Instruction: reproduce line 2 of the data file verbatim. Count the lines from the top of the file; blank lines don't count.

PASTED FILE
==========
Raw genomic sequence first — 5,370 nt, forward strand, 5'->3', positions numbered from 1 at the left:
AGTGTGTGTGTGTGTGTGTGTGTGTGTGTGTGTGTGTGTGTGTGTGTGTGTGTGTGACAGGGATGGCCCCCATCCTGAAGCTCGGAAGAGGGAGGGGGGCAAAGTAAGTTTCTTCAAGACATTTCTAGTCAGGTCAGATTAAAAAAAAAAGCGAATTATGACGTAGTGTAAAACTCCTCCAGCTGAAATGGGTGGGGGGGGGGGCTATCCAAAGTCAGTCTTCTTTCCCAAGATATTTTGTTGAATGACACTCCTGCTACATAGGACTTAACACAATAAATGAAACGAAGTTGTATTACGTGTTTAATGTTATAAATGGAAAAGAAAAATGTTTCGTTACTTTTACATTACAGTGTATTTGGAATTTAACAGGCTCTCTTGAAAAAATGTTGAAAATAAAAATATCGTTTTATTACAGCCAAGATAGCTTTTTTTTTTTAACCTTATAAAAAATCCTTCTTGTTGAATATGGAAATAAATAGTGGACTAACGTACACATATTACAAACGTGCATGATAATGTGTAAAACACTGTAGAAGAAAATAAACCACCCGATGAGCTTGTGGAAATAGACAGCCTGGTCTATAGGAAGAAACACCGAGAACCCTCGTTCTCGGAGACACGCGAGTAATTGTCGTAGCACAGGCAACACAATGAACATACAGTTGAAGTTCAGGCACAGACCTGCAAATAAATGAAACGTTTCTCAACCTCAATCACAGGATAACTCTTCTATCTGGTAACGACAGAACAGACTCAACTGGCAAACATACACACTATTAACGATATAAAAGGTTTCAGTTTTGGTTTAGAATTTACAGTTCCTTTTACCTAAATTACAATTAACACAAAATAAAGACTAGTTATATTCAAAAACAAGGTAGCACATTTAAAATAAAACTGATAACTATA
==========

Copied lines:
AGTGTGTGTGTGTGTGTGTGTGTGTGTGTGTGTGTGTGTGTGTGTGTGTGTGTGTGACAGGGATGGCCCCCATCCTGAAGCTCGGAAGAGGGAGGGGGGCAAAGTAAGTTTCTTCAAGACATTTCTAGTCAGGTCAGATTAAAAAAAAAAGCGAATTATGACGTAGTGTAAAACTCCTCCAGCTGAAATGGGTGGGGGGGGGGGCTATCCAAAGTCAGTCTTCTTTCCCAAGATATTTTGTTGAATGACACTCCTGCTACATAGGACTTAACACAATAAATGAAACGAAGTTGTATTACGTGTTTAATGTTATAAATGGAAAAGAAAAATGTTTCGTTACTTTTACATTACAGTGTATTTGGAATTTAACAGGCTCTCTTGAAAAAATGTTGAAAATAAAAATATCGTTTTATTACAGCCAAGATAGCTTTTTTTTTTTAACCTTATAAAAAATCCTTCTTGTTGAATATGGAAATAAATAGTGGACTAACGTACACATATTACAAACGTGCATGATAATGTGTAAAACACTGTAGAAGAAAATAAACCACCCGATGAGCTTGTGGAAATAGACAGCCTGGTCTATAGGAAGAAACACCGAGAACCCTCGTTCTCGGAGACACGCGAGTAATTGTCGTAGCACAGGCAACACAATGAACATACAGTTGAAGTTCAGGCACAGACCTGCAAATAAATGAAACGTTTCTCAACCTCAATCACAGGATAACTCTTCTATCTGGTAACGACAGAACAGACTCAACTGGCAAACATACACACTATTAACGATATAAAAGGTTTCAGTTTTGGTTTAGAATTTACAGTTCCTTTTACCTAAATTACAATTAACACAAAATAAAGACTAGTTATATTCAAAAACAAGGTAGCACATTTAAAATAAAACTGATAACTATA